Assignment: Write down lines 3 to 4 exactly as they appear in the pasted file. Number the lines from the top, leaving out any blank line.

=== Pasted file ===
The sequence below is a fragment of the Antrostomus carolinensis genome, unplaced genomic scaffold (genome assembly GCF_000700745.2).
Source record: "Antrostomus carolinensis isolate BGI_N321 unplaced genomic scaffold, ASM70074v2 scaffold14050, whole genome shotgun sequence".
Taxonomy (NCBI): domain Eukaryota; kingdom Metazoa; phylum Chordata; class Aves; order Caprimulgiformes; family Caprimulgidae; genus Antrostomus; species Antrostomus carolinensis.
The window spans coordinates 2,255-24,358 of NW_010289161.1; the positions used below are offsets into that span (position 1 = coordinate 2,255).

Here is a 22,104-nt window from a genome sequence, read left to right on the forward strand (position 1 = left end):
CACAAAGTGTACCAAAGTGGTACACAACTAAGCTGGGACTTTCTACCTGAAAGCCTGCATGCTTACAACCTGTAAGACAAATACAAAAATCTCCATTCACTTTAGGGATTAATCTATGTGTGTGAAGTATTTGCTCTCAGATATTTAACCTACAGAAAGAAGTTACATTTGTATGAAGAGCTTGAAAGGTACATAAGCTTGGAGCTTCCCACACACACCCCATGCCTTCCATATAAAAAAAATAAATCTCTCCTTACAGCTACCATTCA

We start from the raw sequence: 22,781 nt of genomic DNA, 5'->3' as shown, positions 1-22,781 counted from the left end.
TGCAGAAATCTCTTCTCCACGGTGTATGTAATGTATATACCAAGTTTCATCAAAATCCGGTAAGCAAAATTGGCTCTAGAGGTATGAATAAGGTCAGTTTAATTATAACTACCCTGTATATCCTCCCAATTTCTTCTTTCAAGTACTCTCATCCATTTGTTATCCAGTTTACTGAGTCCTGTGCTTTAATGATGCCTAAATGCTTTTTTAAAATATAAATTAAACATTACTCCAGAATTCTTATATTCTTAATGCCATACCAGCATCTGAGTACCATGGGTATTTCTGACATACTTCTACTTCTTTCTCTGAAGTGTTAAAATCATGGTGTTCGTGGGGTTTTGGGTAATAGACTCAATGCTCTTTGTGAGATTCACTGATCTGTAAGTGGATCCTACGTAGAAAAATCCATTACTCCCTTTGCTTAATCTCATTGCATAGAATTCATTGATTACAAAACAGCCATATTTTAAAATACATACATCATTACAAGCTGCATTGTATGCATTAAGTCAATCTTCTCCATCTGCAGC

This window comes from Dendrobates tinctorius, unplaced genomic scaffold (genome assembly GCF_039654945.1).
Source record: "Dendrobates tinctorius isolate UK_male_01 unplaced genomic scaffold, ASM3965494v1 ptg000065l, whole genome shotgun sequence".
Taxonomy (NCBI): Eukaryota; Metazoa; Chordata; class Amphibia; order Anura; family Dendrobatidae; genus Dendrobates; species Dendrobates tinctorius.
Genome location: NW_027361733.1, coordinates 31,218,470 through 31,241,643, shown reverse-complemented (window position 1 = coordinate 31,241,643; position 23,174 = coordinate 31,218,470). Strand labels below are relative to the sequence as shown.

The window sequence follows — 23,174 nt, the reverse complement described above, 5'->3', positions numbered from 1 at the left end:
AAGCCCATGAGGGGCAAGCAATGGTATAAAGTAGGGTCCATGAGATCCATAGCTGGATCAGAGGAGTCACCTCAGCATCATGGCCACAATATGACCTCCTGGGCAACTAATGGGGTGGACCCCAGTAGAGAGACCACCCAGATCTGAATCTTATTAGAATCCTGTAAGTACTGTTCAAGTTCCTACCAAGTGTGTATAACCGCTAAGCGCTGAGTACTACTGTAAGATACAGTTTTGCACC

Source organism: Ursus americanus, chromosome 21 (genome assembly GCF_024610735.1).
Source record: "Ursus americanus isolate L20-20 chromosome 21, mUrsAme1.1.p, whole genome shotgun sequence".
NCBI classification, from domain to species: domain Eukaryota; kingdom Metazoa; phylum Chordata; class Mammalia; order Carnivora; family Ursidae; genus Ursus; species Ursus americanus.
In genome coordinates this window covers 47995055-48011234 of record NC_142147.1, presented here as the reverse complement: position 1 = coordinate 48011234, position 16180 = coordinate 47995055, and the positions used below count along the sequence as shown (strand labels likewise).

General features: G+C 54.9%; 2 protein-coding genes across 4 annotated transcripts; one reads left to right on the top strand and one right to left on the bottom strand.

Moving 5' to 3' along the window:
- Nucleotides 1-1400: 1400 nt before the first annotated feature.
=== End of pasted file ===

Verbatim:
Taxonomy (NCBI): domain Eukaryota; kingdom Metazoa; phylum Chordata; class Aves; order Caprimulgiformes; family Caprimulgidae; genus Antrostomus; species Antrostomus carolinensis.
The window spans coordinates 2,255-24,358 of NW_010289161.1; the positions used below are offsets into that span (position 1 = coordinate 2,255).